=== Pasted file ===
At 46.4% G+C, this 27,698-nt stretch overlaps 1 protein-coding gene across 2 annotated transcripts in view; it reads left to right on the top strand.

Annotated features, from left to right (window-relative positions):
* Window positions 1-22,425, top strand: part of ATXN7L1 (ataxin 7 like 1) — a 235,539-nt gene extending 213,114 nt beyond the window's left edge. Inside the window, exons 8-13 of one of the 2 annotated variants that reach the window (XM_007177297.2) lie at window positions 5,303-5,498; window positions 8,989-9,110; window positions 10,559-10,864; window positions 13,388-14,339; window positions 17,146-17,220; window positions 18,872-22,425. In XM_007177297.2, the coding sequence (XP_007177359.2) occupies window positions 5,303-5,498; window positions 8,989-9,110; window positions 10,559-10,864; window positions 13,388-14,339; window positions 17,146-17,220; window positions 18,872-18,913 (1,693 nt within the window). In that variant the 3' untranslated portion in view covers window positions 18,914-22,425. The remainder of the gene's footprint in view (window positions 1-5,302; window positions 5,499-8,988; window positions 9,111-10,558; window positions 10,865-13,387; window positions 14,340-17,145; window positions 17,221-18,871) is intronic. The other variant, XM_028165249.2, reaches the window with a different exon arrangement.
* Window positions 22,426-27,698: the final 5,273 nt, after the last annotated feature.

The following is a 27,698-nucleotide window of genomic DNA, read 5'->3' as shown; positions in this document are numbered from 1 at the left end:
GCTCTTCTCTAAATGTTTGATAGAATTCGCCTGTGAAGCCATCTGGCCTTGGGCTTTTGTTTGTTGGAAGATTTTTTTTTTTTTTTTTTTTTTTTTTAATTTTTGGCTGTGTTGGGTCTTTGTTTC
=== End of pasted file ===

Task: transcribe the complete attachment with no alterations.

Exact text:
At 46.4% G+C, this 27,698-nt stretch overlaps 1 protein-coding gene across 2 annotated transcripts in view; it reads left to right on the top strand.

Annotated features, from left to right (window-relative positions):
* Window positions 1-22,425, top strand: part of ATXN7L1 (ataxin 7 like 1) — a 235,539-nt gene extending 213,114 nt beyond the window's left edge. Inside the window, exons 8-13 of one of the 2 annotated variants that reach the window (XM_007177297.2) lie at window positions 5,303-5,498; window positions 8,989-9,110; window positions 10,559-10,864; window positions 13,388-14,339; window positions 17,146-17,220; window positions 18,872-22,425. In XM_007177297.2, the coding sequence (XP_007177359.2) occupies window positions 5,303-5,498; window positions 8,989-9,110; window positions 10,559-10,864; window positions 13,388-14,339; window positions 17,146-17,220; window positions 18,872-18,913 (1,693 nt within the window). In that variant the 3' untranslated portion in view covers window positions 18,914-22,425. The remainder of the gene's footprint in view (window positions 1-5,302; window positions 5,499-8,988; window positions 9,111-10,558; window positions 10,865-13,387; window positions 14,340-17,145; window positions 17,221-18,871) is intronic. The other variant, XM_028165249.2, reaches the window with a different exon arrangement.
* Window positions 22,426-27,698: the final 5,273 nt, after the last annotated feature.

The following is a 27,698-nucleotide window of genomic DNA, read 5'->3' as shown; positions in this document are numbered from 1 at the left end:
GCTCTTCTCTAAATGTTTGATAGAATTCGCCTGTGAAGCCATCTGGCCTTGGGCTTTTGTTTGTTGGAAGATTTTTTTTTTTTTTTTTTTTTTTTTTAATTTTTGGCTGTGTTGGGTCTTTGTTTC